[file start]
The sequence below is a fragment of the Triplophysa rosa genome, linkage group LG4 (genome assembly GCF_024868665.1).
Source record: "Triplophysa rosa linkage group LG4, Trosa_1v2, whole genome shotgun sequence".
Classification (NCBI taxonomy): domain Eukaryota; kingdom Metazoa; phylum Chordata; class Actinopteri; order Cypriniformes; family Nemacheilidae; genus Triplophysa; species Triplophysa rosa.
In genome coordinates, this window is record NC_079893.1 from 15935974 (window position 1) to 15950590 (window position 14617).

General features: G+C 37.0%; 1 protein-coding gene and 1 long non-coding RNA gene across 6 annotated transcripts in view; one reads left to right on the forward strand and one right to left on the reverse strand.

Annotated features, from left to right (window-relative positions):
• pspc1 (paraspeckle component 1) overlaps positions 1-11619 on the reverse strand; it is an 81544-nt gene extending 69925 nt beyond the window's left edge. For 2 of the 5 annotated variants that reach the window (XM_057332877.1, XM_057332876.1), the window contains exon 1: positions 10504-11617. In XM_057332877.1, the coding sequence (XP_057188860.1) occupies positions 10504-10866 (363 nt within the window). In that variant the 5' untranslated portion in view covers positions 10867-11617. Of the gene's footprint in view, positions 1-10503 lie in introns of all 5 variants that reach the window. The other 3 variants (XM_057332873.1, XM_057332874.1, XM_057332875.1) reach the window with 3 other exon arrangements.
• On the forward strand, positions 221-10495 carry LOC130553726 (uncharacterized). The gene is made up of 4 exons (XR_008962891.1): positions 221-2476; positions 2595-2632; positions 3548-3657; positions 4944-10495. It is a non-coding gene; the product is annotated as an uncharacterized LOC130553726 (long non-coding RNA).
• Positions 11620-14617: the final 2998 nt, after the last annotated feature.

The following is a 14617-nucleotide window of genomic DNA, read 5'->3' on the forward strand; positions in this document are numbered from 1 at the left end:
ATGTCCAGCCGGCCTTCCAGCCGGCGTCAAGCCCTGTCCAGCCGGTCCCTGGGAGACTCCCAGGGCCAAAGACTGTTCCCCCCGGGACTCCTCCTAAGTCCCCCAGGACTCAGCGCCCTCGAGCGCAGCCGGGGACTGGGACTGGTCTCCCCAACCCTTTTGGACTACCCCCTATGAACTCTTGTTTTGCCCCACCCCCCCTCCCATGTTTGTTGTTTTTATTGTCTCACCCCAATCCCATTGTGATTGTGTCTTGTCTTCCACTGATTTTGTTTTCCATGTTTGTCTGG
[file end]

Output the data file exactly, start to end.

The sequence below is a fragment of the Triplophysa rosa genome, linkage group LG4 (genome assembly GCF_024868665.1).
Source record: "Triplophysa rosa linkage group LG4, Trosa_1v2, whole genome shotgun sequence".
Classification (NCBI taxonomy): domain Eukaryota; kingdom Metazoa; phylum Chordata; class Actinopteri; order Cypriniformes; family Nemacheilidae; genus Triplophysa; species Triplophysa rosa.
In genome coordinates, this window is record NC_079893.1 from 15935974 (window position 1) to 15950590 (window position 14617).

General features: G+C 37.0%; 1 protein-coding gene and 1 long non-coding RNA gene across 6 annotated transcripts in view; one reads left to right on the forward strand and one right to left on the reverse strand.

Annotated features, from left to right (window-relative positions):
• pspc1 (paraspeckle component 1) overlaps positions 1-11619 on the reverse strand; it is an 81544-nt gene extending 69925 nt beyond the window's left edge. For 2 of the 5 annotated variants that reach the window (XM_057332877.1, XM_057332876.1), the window contains exon 1: positions 10504-11617. In XM_057332877.1, the coding sequence (XP_057188860.1) occupies positions 10504-10866 (363 nt within the window). In that variant the 5' untranslated portion in view covers positions 10867-11617. Of the gene's footprint in view, positions 1-10503 lie in introns of all 5 variants that reach the window. The other 3 variants (XM_057332873.1, XM_057332874.1, XM_057332875.1) reach the window with 3 other exon arrangements.
• On the forward strand, positions 221-10495 carry LOC130553726 (uncharacterized). The gene is made up of 4 exons (XR_008962891.1): positions 221-2476; positions 2595-2632; positions 3548-3657; positions 4944-10495. It is a non-coding gene; the product is annotated as an uncharacterized LOC130553726 (long non-coding RNA).
• Positions 11620-14617: the final 2998 nt, after the last annotated feature.

The following is a 14617-nucleotide window of genomic DNA, read 5'->3' on the forward strand; positions in this document are numbered from 1 at the left end:
ATGTCCAGCCGGCCTTCCAGCCGGCGTCAAGCCCTGTCCAGCCGGTCCCTGGGAGACTCCCAGGGCCAAAGACTGTTCCCCCCGGGACTCCTCCTAAGTCCCCCAGGACTCAGCGCCCTCGAGCGCAGCCGGGGACTGGGACTGGTCTCCCCAACCCTTTTGGACTACCCCCTATGAACTCTTGTTTTGCCCCACCCCCCCTCCCATGTTTGTTGTTTTTATTGTCTCACCCCAATCCCATTGTGATTGTGTCTTGTCTTCCACTGATTTTGTTTTCCATGTTTGTCTGG